I think that money is one of those things that game designers tend to automatically include, since every RPG has been doing it for decades. In a lot of cases, though, it doesn't add anything meaningful to the game. And, particularly since so many RPGs are built around epic save-the-universe storylines, it always feels ridiculous to be negotiating with merchants as you try to equip your team to save everyone's lives. There are plenty of other tools available to track player progression, and developers should consider money to be just another possibility, not a requirement.

Money sinks

In the absence of a tightly tuned money design, money sinks are an easy way to paper over underlying deficiencies and help currency feel at least somewhat useful. Typically, these are very expensive items that don't confer a strong advantage on the player but do provide a goal for super-achievers to pursue. This might include real estate (Final Fantasy VII) or cosmetics (Dragon Age Inquisition).

Improved game design

Carefully thinking through systems can reduce or eliminate some of the common problems with money. Big modern RPGs can take a "kitchen sink" approach to design, adding more and more systems, but resulting in a mess. This is a difficult area, but I think one thing that helps is to avoid "crossing the streams": having crafting, looting, and money each yield different non-overlapping rewards. This allows each system to be tuned in isolation, instead of having an imbalance in one area break economies in the other.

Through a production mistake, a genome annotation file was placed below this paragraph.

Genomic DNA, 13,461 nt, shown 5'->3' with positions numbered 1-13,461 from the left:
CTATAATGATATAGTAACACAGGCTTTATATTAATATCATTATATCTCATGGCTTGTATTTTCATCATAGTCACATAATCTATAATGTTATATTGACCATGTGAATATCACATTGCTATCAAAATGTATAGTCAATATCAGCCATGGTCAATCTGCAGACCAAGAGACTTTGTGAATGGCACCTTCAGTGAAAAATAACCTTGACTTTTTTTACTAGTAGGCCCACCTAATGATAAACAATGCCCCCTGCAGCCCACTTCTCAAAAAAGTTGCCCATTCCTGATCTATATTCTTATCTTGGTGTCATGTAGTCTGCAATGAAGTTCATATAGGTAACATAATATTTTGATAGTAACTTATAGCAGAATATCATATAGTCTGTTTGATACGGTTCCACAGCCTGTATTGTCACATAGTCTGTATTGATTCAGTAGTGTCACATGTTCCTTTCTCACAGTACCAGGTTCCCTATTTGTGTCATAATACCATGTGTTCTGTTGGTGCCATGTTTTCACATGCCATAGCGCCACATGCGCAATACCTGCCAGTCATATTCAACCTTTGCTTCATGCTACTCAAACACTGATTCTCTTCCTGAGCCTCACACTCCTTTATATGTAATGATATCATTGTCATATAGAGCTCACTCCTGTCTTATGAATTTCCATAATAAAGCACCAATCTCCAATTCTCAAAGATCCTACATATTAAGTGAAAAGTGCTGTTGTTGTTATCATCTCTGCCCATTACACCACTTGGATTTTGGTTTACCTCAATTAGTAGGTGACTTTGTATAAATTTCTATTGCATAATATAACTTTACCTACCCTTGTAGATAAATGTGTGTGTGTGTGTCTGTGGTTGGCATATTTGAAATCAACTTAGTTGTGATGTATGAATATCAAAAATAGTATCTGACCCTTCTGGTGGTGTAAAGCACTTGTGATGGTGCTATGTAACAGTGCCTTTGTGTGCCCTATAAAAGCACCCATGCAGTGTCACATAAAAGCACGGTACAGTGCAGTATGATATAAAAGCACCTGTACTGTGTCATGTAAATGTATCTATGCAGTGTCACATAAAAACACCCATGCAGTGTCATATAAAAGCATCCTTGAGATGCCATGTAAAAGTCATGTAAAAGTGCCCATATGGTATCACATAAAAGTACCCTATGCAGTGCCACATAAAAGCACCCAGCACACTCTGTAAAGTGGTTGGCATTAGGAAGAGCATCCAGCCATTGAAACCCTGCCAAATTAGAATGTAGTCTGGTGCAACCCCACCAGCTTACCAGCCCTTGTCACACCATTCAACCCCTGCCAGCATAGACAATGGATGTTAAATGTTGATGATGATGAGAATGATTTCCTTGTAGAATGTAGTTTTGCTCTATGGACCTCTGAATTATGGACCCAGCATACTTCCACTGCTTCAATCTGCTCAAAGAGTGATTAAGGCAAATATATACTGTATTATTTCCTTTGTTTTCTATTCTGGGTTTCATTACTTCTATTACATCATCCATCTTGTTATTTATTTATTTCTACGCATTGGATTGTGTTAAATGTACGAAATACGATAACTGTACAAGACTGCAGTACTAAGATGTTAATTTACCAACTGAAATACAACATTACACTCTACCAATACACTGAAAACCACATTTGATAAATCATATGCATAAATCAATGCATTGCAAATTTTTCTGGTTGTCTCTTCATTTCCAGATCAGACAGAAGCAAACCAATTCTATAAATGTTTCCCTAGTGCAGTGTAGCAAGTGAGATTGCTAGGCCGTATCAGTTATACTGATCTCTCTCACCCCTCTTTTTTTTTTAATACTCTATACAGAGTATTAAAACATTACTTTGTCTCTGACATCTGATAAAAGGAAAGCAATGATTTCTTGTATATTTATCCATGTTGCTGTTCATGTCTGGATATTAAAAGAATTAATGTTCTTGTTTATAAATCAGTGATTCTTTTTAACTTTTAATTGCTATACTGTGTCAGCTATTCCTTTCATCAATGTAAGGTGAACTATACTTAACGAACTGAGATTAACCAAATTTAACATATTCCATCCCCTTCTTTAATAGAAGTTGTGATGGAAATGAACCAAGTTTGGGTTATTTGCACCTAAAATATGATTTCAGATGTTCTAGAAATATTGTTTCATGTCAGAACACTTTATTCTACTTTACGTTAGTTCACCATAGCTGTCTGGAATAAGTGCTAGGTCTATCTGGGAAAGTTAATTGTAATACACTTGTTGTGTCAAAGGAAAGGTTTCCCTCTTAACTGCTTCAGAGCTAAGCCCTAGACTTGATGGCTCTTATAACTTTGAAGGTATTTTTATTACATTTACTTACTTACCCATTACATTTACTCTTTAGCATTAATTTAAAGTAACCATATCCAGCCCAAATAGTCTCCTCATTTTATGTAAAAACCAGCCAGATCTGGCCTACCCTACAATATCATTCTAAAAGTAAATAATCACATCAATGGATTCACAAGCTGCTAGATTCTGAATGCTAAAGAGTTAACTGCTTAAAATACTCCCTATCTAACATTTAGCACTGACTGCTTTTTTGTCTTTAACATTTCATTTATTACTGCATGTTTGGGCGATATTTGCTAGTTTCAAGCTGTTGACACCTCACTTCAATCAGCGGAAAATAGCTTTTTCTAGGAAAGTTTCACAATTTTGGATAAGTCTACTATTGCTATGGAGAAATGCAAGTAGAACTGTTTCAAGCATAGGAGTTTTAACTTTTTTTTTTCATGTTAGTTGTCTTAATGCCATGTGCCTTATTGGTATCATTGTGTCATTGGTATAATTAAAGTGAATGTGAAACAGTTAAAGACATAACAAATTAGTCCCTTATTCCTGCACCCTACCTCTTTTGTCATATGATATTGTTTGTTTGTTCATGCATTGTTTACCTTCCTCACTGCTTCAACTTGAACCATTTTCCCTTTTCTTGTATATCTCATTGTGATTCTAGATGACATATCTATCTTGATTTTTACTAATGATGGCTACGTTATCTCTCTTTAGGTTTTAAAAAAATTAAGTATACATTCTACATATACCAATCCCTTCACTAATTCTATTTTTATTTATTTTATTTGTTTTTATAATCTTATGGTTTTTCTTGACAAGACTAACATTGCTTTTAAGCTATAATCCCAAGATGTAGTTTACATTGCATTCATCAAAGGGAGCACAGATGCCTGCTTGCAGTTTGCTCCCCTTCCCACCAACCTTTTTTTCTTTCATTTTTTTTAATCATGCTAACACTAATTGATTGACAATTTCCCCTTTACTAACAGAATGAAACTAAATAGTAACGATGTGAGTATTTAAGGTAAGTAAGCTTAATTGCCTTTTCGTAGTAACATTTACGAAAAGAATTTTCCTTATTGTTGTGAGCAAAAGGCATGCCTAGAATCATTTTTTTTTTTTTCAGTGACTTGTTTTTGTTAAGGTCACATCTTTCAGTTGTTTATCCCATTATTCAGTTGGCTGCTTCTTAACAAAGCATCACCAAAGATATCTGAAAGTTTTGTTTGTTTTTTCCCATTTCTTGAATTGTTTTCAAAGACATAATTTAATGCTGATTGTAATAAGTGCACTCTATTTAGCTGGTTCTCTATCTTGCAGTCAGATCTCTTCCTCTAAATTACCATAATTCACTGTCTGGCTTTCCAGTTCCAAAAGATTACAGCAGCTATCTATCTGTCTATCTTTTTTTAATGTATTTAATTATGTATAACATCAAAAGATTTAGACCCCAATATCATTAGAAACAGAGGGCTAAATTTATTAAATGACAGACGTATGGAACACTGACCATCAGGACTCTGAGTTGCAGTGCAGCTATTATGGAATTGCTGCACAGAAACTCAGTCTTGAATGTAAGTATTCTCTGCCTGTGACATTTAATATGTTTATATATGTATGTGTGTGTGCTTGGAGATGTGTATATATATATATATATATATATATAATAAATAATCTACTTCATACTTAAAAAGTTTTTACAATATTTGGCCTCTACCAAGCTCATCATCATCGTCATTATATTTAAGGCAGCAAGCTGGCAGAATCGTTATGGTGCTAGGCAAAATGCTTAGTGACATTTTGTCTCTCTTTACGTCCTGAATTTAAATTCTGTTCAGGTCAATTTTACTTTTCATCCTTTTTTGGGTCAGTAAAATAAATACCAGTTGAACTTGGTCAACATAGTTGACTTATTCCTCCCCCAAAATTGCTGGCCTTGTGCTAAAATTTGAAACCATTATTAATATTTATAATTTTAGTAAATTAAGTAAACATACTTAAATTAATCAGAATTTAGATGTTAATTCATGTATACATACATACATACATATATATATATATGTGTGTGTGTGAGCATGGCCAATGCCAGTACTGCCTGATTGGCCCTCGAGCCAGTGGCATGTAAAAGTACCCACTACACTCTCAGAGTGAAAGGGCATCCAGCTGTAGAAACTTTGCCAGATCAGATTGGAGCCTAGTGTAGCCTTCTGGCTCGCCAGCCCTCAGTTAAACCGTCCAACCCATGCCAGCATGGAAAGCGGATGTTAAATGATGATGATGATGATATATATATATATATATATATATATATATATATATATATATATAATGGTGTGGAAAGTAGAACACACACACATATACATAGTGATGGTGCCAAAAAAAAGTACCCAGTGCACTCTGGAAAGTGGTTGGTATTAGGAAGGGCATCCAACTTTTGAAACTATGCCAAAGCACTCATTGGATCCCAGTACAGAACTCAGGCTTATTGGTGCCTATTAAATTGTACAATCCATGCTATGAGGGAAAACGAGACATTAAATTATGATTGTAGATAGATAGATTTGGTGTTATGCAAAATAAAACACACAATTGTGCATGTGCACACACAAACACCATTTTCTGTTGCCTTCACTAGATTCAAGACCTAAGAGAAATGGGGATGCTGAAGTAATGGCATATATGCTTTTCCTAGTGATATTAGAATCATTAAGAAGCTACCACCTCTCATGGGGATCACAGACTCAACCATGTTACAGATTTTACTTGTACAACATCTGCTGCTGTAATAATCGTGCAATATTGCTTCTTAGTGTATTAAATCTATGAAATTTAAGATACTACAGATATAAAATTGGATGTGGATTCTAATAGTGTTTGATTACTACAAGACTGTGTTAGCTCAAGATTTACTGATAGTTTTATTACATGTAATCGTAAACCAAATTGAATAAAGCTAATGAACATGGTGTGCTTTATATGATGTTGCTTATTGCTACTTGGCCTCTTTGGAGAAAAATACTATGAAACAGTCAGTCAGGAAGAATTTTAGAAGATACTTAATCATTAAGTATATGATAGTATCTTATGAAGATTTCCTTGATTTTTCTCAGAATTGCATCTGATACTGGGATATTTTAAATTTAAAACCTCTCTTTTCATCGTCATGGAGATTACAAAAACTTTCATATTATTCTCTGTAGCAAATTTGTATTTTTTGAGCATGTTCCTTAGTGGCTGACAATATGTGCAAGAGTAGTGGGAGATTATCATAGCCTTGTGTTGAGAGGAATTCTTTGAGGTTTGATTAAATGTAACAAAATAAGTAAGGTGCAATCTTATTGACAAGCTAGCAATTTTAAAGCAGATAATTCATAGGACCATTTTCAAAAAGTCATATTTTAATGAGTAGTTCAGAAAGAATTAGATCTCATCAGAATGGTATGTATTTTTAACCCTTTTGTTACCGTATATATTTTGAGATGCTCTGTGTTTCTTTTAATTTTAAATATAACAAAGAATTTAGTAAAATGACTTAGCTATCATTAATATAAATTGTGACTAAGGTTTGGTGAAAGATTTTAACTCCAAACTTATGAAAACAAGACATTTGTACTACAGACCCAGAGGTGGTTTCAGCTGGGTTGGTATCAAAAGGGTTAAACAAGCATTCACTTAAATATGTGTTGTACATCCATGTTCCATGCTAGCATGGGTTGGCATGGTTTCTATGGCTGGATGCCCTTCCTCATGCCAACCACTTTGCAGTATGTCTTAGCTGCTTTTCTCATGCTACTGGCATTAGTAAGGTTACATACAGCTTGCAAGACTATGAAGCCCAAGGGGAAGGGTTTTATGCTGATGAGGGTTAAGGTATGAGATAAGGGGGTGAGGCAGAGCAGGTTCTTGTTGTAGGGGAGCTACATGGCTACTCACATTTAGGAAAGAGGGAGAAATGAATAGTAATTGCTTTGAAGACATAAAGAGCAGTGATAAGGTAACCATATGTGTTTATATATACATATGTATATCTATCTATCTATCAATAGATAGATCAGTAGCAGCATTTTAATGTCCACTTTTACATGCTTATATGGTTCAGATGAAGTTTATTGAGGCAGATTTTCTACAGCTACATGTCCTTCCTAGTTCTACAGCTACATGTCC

Streamlined games

By far, the best economy I've seen in recent years has been in Harebrained Schemes' Shadowrun games. Money is always useful, always interesting (multiple worthwhile things to buy with limited resources), and is engaging throughout the duration of the game. Part of this is due to smart economic decisions, but a huge aspect has to do with the fundamental design of the game: as a semi-linear RPG with no grinding or looting, it's far easier to balance than a sprawling open-world game like Andromeda or Fallout. The designer can know with a fair amount of certainty how much nuyen the player has acquired by a certain point in the game, and can adjust available items and prices based on that.

That won't be a solution for every game, but it may point the way for better balancing options. For example, open world games could choose to limit money payouts to the completion of plot-critical missions, while still allowing unlimited resource collection in free-roam and side-quests. That would immediately make money far more interesting, and simultaneously a lot easier to design around.

Lighten up

Finally, as a reminder to myself: it isn't that big a deal. I find broken economies frustrating, but they've never turned a good game into a bad one, only kept me from enjoying it to its fullest. In the grand scheme of things, there are for more important elements for game designers to get right than the exchange of virtual currency for virtual goods, and I should probably be grateful that they're focused on those other priorities.